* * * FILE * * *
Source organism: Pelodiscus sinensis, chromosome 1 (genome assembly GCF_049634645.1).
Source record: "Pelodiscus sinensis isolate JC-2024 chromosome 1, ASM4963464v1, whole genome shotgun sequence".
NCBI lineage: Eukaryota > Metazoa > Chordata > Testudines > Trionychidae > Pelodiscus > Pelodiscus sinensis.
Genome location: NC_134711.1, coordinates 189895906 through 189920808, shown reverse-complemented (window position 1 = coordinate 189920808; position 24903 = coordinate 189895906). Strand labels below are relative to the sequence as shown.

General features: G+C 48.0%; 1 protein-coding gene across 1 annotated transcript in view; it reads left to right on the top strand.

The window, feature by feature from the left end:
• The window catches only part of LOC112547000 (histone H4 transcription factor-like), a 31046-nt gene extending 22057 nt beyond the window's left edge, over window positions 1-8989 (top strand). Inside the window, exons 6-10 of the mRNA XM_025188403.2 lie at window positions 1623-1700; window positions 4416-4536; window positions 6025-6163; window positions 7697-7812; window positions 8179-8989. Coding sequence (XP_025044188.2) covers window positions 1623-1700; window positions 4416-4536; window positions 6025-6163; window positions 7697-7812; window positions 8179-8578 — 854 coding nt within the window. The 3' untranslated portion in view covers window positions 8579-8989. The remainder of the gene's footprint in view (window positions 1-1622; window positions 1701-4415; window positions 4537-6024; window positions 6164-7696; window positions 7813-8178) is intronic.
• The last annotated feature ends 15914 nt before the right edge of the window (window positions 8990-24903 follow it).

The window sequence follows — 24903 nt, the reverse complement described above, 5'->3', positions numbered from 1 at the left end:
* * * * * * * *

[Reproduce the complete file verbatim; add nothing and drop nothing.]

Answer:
Source organism: Pelodiscus sinensis, chromosome 1 (genome assembly GCF_049634645.1).
Source record: "Pelodiscus sinensis isolate JC-2024 chromosome 1, ASM4963464v1, whole genome shotgun sequence".
NCBI lineage: Eukaryota > Metazoa > Chordata > Testudines > Trionychidae > Pelodiscus > Pelodiscus sinensis.
Genome location: NC_134711.1, coordinates 189895906 through 189920808, shown reverse-complemented (window position 1 = coordinate 189920808; position 24903 = coordinate 189895906). Strand labels below are relative to the sequence as shown.

General features: G+C 48.0%; 1 protein-coding gene across 1 annotated transcript in view; it reads left to right on the top strand.

The window, feature by feature from the left end:
• The window catches only part of LOC112547000 (histone H4 transcription factor-like), a 31046-nt gene extending 22057 nt beyond the window's left edge, over window positions 1-8989 (top strand). Inside the window, exons 6-10 of the mRNA XM_025188403.2 lie at window positions 1623-1700; window positions 4416-4536; window positions 6025-6163; window positions 7697-7812; window positions 8179-8989. Coding sequence (XP_025044188.2) covers window positions 1623-1700; window positions 4416-4536; window positions 6025-6163; window positions 7697-7812; window positions 8179-8578 — 854 coding nt within the window. The 3' untranslated portion in view covers window positions 8579-8989. The remainder of the gene's footprint in view (window positions 1-1622; window positions 1701-4415; window positions 4537-6024; window positions 6164-7696; window positions 7813-8178) is intronic.
• The last annotated feature ends 15914 nt before the right edge of the window (window positions 8990-24903 follow it).

The window sequence follows — 24903 nt, the reverse complement described above, 5'->3', positions numbered from 1 at the left end: